When thinking about migration, it is easy to focus just on resettling refugees fleeing conflict or disaster. But the work Mennonite Central Committee (MCC) does with migrants isn’t just about resettling those on the move. Hundreds of millions of people are migrant workers, seeking higher-paying jobs far away from their families and homes. MCC partners all over the world work with migrants not necessarily to end migration, but to ensure all people have options, choices and the right to stay or go as they want.
“Migration is an incredibly complex problem to address, as every person’s situation is unique,” says Deepti Bhattacharjee, MCC representative for India. “A one-size-fits-all approach simply does not work. But MCC and its partners are committed to ensuring every person has the right to stay where they'd like and the right to go where they want.”
Santosh Birhor can now support his family at home
Santosh Birhor hated leaving his family behind. But every year, he didn’t really have a choice. If he didn’t leave to find work, his family could barely afford one meal a day. From the year he turned 15, he would leave everyone he knew behind for most of the year, sending money back home to give his family a chance to survive.
But when an MCC partner called the Church’s Auxiliary for Social Action (CASA) began an agriculture project in his home village of Koilary, India, he was given something he hadn’t had before—the choice to stay. Birhor says that what he learned from CASA has made it financially possible to farm his own land.
“Before joining CASA, I would get two to three bags of rice from one paddy field,” he says. “But with all the things I’ve learned, now I’m getting 20 to 22 bags from the same field. I’m also growing different crops, like millets, pulses and vegetables too.”
In addition to the techniques that increased his yields, CASA teaches farmers like Birhor related skills like making chemical-free pesticides using local plants and biowaste produced by their farms. With all he’s learned, Birhor believes that he won’t have to leave his family for work again.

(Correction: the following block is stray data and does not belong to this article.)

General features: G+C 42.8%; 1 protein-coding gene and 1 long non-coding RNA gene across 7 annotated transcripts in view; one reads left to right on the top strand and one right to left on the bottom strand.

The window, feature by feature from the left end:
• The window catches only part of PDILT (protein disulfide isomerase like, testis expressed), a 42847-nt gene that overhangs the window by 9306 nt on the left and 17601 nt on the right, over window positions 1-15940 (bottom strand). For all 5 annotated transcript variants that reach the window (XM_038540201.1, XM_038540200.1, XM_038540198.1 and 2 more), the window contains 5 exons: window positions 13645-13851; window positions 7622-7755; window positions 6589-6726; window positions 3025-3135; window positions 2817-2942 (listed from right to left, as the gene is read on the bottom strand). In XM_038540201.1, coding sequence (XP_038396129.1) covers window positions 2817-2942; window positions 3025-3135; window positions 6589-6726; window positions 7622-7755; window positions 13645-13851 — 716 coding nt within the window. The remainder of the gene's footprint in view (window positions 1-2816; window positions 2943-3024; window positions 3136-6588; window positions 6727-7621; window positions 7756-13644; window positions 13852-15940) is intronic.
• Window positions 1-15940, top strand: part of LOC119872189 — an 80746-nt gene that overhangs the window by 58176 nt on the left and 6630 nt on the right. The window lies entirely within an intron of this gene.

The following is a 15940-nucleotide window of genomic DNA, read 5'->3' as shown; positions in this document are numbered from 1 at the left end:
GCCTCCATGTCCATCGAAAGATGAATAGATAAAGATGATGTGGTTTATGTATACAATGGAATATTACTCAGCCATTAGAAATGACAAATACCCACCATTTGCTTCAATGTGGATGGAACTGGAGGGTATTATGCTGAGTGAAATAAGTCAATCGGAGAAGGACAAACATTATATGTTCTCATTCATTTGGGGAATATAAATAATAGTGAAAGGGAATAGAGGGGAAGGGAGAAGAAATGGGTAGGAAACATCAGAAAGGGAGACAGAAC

“I have been so happy to work with CASA because I learned things that I never learned from my father or grandfather,” he says. “And now that we’re getting enough food in the village, I am excited to be able to stay with my family.”
Noor Hassan hopes to migrate for work again
When he was 18, Noor Hassan decided to leave home to take a chance in the city. He moved 2,000 kilometres to the city of Pune and found a good job at a bookbindery. Over the next decade, he built a life he was very happy with. He met and married his wife, supported her as she finished her education and continued to send money home to support his family.
It was only when India’s sudden and strict COVID-19 lockdowns came into effect that Hassan’s livelihood was threatened. He held out for a few months, dreading that he’d have to empty his savings to try to outlast the pandemic. Ultimately, he felt he had no choice but to return home.
Hassan had inherited some land from his father, but had little experience as a farmer and even less desire to be one. He wasn’t very hopeful about his future working the land and he didn’t have any other options.
But Hassan was given new hope when he returned to his home village of Jharbari in the form of the Islampur Ramkrishnapally Rural Welfare Society, an MCC partner. Like CASA, the welfare society supports rural farmers to give them a chance at making their farming a viable long-term option. Hassan took training that helped him understand how to farm effectively, increase his crop yields and learn to raise goats.
As he learned more from the society, he was able to take the savings he had left and buy some land to open a small store called the Lockdown Market in the village. When he isn’t farming, he operates the shop as part convenience store and part pharmacy for the village, saving many of his neighbours long trips to nearby towns or cities for simple necessities.
The core of the society’s work is to ensure people have the tools and training necessary for them to earn enough money to provide for their families. That means they aren’t forced to migrate for economic reasons, but are free to make the choice to leave if they want to.
“The people who migrate to the cities, they have many difficulties, but they have to migrate because they don’t have any option in the villages,” says Hassan, 36. “I liked my job in the bookbindery, but I can’t do it right now. I only have the choice to do agriculture in my village now. After the lockdown period is over, I hope to return to Pune to work.”